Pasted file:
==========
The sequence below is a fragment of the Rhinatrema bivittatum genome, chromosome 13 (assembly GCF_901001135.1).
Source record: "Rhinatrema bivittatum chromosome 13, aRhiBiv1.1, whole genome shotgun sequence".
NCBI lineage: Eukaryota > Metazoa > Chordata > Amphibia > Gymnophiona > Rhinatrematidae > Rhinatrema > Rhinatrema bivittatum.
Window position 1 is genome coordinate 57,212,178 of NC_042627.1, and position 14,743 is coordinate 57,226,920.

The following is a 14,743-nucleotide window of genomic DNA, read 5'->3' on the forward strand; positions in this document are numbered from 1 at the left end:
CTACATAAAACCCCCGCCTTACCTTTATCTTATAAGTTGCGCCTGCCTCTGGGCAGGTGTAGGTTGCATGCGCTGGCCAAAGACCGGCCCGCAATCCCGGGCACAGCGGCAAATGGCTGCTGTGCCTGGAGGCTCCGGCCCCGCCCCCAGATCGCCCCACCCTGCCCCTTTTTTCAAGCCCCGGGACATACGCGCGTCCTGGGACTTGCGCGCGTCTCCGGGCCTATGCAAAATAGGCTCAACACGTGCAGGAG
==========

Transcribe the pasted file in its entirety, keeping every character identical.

The sequence below is a fragment of the Rhinatrema bivittatum genome, chromosome 13 (assembly GCF_901001135.1).
Source record: "Rhinatrema bivittatum chromosome 13, aRhiBiv1.1, whole genome shotgun sequence".
NCBI lineage: Eukaryota > Metazoa > Chordata > Amphibia > Gymnophiona > Rhinatrematidae > Rhinatrema > Rhinatrema bivittatum.
Window position 1 is genome coordinate 57,212,178 of NC_042627.1, and position 14,743 is coordinate 57,226,920.

The following is a 14,743-nucleotide window of genomic DNA, read 5'->3' on the forward strand; positions in this document are numbered from 1 at the left end:
CTACATAAAACCCCCGCCTTACCTTTATCTTATAAGTTGCGCCTGCCTCTGGGCAGGTGTAGGTTGCATGCGCTGGCCAAAGACCGGCCCGCAATCCCGGGCACAGCGGCAAATGGCTGCTGTGCCTGGAGGCTCCGGCCCCGCCCCCAGATCGCCCCACCCTGCCCCTTTTTTCAAGCCCCGGGACATACGCGCGTCCTGGGACTTGCGCGCGTCTCCGGGCCTATGCAAAATAGGCTCAACACGTGCAGGAG